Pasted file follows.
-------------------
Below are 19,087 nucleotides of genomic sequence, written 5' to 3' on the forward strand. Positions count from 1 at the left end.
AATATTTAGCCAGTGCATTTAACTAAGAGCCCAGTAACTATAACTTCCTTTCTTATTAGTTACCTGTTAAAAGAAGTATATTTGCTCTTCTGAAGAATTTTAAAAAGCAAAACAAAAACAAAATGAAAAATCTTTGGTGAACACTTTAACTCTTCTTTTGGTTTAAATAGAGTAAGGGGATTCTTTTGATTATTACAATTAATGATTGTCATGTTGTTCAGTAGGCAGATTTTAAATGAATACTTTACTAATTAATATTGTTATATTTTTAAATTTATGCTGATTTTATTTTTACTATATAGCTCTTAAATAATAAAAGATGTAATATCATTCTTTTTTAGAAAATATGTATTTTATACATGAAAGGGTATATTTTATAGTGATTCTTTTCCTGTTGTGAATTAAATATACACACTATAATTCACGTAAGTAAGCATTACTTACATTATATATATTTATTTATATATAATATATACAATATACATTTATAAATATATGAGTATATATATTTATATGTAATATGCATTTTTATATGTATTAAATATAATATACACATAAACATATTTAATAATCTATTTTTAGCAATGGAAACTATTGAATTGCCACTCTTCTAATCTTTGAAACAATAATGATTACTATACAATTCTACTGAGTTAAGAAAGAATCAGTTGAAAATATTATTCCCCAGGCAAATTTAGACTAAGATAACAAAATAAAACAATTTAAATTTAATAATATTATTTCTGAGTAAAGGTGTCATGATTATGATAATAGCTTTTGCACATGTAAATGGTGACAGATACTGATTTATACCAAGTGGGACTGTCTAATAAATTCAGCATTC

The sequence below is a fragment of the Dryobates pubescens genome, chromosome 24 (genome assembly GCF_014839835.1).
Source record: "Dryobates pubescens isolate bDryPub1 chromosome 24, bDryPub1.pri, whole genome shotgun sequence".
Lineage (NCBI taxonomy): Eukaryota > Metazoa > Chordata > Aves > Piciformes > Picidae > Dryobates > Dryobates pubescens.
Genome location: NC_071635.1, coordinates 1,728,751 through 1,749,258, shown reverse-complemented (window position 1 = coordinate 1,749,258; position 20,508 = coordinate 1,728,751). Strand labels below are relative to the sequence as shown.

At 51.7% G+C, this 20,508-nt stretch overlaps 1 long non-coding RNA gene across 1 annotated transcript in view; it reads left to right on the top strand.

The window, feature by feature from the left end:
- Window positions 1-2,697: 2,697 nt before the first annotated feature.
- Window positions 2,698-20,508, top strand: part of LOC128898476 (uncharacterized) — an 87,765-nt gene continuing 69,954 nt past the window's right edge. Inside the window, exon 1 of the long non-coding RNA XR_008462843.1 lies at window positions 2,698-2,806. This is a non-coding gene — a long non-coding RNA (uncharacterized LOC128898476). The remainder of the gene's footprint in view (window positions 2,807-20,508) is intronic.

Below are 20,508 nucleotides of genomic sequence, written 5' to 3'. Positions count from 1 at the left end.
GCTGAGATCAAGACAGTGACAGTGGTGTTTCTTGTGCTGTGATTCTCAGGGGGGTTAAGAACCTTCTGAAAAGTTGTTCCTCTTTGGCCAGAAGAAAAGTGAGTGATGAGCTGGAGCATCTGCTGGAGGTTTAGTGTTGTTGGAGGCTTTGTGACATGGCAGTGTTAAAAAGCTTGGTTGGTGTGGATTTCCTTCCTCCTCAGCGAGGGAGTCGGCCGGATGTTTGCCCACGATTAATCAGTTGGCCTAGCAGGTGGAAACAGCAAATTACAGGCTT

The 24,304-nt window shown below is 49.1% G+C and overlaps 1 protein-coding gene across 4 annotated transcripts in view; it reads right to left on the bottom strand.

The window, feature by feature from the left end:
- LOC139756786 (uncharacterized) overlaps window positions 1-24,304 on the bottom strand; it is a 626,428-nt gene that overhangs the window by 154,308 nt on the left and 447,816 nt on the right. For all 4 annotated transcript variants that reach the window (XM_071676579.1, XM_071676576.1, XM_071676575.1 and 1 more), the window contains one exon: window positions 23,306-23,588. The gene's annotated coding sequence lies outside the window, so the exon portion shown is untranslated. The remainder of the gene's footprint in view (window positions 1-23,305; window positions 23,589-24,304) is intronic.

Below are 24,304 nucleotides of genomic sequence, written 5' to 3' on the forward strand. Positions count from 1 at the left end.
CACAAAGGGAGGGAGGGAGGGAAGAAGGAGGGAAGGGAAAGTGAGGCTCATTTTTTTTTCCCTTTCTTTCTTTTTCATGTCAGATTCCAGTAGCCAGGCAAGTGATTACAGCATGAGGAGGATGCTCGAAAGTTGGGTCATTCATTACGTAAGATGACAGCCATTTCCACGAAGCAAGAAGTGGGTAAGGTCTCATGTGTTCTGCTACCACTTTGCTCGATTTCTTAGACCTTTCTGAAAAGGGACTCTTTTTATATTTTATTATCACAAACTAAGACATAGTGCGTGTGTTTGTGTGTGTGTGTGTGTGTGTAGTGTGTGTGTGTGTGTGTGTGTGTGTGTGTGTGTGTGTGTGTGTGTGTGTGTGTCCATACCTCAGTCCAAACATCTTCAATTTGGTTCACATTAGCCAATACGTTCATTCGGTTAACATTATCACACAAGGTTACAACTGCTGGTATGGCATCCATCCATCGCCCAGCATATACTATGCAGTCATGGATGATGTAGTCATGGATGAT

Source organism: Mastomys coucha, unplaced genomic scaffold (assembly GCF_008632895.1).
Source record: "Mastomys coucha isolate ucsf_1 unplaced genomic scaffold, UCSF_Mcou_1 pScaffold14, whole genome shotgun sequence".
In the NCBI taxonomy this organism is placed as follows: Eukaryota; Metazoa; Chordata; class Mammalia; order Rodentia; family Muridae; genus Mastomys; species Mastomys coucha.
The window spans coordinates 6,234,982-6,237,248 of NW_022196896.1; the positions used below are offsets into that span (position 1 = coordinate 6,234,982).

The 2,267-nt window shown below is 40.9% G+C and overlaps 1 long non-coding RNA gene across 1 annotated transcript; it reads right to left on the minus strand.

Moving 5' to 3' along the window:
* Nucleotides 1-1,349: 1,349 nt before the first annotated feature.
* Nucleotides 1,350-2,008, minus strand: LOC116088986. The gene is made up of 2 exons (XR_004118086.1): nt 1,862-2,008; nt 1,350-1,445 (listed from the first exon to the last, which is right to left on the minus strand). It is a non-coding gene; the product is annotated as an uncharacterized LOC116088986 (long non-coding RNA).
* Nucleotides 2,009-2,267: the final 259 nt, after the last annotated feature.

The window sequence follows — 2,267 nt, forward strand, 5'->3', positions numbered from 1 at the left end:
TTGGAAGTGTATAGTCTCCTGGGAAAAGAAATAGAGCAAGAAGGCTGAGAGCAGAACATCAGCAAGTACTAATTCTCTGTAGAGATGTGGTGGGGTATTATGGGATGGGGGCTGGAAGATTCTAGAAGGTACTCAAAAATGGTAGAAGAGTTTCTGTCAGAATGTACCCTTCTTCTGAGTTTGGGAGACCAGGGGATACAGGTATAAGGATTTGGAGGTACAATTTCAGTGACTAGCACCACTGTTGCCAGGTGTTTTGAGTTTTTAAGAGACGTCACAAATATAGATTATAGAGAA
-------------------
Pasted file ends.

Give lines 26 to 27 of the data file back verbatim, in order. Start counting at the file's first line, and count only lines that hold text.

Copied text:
* Nucleotides 2,009-2,267: the final 259 nt, after the last annotated feature.

The window sequence follows — 2,267 nt, forward strand, 5'->3', positions numbered from 1 at the left end: